I used 6 clusters, so effectively generated 6 different types of curves that the athlete executed during the session. There was no statistical reason to choosing 6, just that I wanted to identify at least 3 to show high, medium and low power, and 6 would likely provide some flexibility without adding too much complexity. Linking this back to the power outputs from each individual stroke the clusters can be grouped into high, medium and low power shapes. Now we have an idea of what the 'best' performance looks like, and we can see where the technique changes for lower power strokes. We can also count how many high power, medium power and low power strokes there are in a piece to give an idea on physiological condition and pacing strategy.
There are a number of possibilities opened up when analysing the data in this way. For instance, you can make an assessment on whether the best technique is good enough, or whether it needs some improvement. You can also look at the differences between high power and medium power shapes to give the coach and other member of the service team (like S&C coach) insight into where the athlete is breaking down in their technique. Here's an example of the shape of 3 different clusters;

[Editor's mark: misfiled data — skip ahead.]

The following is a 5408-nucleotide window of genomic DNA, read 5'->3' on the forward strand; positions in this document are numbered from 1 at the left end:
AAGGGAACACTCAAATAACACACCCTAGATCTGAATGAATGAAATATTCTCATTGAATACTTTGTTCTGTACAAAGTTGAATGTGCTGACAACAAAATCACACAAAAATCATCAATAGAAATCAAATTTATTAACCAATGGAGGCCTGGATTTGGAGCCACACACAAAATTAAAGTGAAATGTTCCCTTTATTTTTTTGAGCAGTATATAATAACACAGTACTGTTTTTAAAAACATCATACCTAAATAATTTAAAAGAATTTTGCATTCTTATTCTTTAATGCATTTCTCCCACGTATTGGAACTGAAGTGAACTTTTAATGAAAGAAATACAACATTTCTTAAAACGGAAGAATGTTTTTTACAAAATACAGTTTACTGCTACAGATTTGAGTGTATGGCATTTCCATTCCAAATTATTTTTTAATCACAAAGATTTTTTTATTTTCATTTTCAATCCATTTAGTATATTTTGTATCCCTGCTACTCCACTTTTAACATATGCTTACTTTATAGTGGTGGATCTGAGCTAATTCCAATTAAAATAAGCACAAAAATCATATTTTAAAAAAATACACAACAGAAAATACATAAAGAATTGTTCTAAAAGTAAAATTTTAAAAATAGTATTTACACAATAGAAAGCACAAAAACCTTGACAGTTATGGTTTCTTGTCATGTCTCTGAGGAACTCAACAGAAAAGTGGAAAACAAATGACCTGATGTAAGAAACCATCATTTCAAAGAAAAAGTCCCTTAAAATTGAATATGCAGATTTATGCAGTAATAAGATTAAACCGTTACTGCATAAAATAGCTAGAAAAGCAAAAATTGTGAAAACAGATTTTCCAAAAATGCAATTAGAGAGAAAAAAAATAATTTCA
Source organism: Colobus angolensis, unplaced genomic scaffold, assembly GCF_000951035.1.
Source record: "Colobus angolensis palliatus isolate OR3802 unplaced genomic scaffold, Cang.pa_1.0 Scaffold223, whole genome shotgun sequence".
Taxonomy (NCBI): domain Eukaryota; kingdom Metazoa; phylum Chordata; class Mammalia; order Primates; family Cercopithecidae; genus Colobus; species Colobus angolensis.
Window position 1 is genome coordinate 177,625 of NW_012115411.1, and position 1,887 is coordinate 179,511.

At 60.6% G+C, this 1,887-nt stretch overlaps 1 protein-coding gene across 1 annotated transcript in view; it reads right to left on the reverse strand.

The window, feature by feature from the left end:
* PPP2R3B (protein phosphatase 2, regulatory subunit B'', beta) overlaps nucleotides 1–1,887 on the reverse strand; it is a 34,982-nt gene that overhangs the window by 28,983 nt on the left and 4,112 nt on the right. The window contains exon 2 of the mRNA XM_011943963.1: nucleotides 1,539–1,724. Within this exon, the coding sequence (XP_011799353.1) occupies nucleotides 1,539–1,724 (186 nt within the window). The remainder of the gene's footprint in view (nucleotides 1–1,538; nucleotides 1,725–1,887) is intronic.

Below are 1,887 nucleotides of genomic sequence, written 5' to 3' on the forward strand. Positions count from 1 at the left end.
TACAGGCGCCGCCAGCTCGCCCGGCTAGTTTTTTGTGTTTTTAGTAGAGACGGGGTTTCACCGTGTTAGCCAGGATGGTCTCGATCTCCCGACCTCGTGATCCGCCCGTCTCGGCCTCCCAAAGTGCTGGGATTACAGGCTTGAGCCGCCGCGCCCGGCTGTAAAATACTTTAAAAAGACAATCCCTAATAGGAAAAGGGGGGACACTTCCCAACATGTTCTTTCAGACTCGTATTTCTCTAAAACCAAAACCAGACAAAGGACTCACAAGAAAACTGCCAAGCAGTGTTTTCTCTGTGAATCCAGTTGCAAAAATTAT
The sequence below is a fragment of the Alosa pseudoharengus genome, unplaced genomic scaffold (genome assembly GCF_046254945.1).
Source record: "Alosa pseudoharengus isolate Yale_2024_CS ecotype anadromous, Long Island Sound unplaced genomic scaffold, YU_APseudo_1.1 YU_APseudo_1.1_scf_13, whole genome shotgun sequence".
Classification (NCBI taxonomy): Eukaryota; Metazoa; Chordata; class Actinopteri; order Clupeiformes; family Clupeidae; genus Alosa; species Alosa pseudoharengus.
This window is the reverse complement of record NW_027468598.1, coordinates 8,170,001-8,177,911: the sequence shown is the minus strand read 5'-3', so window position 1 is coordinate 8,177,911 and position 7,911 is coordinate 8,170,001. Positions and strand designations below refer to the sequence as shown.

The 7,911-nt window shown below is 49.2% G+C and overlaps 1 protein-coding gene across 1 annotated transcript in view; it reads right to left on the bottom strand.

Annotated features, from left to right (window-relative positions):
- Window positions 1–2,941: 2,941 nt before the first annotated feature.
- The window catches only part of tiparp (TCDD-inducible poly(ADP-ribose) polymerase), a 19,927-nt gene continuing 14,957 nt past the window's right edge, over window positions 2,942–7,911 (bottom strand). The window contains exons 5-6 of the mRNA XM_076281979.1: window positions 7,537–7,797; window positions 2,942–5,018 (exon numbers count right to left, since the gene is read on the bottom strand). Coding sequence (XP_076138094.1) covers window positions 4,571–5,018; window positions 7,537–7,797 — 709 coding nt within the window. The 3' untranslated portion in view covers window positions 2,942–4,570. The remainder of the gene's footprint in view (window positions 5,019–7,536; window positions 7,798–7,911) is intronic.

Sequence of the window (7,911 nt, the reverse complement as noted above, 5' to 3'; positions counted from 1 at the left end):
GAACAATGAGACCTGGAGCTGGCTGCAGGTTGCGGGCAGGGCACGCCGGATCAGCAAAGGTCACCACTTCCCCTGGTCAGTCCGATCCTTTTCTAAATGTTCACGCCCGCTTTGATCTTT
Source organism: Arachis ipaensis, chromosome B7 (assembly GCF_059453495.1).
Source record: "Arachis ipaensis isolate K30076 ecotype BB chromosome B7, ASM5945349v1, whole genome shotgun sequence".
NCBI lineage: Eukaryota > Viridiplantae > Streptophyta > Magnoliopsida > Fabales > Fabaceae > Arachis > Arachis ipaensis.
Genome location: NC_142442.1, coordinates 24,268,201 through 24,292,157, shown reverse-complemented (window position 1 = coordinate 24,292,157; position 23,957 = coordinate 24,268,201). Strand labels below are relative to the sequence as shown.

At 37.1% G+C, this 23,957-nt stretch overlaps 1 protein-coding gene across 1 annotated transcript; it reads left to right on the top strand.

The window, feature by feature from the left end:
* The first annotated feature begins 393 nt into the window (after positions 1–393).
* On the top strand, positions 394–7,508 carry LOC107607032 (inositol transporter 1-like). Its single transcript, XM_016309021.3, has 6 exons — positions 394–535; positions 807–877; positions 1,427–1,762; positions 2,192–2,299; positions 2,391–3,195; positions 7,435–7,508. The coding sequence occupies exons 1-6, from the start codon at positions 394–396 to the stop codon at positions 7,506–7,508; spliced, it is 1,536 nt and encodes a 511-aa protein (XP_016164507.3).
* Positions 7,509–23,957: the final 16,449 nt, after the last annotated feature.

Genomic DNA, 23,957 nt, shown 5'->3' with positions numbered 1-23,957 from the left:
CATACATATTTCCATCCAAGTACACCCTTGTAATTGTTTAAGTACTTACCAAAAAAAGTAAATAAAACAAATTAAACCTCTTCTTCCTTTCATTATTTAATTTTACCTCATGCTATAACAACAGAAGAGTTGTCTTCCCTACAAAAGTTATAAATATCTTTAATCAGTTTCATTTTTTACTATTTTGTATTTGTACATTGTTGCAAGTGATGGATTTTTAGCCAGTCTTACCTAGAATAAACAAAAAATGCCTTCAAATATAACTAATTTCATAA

But perhaps the best element of this analysis is the ability to project the PCA from a baseline test onto future tests via the predict function in r. In essence, this is using the baseline session as the training data set for the PCA and subsequent tests as the test PCA data set. You can then make direct comparisons between the number of strokes with a high power shape in the baseline and the number of strokes with a high power shape in the subsequent tests.
Here's a quick comparison of baseline to follow up test for power;
And for the shape of the high power curves;
So, I'm quite happy that projecting the PCA results from a baseline to a follow up test is working quite well. This has allowed me to identify what an individual's best technique is, then track how that changes from one test to another.
Now for some questions that I've already raised with myself;
Why don't you just use the power outputs to group the high power strokes together rather than going through the extra process of identifying the shape and then going back to the power data? My answer (to myself) would be that I'm interested in the shape and the power, rather than the power itself. Just grouping by power might combine two disparate solutions that the athlete has generated to the problem of how to generate propulsive pin force, so I still want to separate out the different stroke shapes.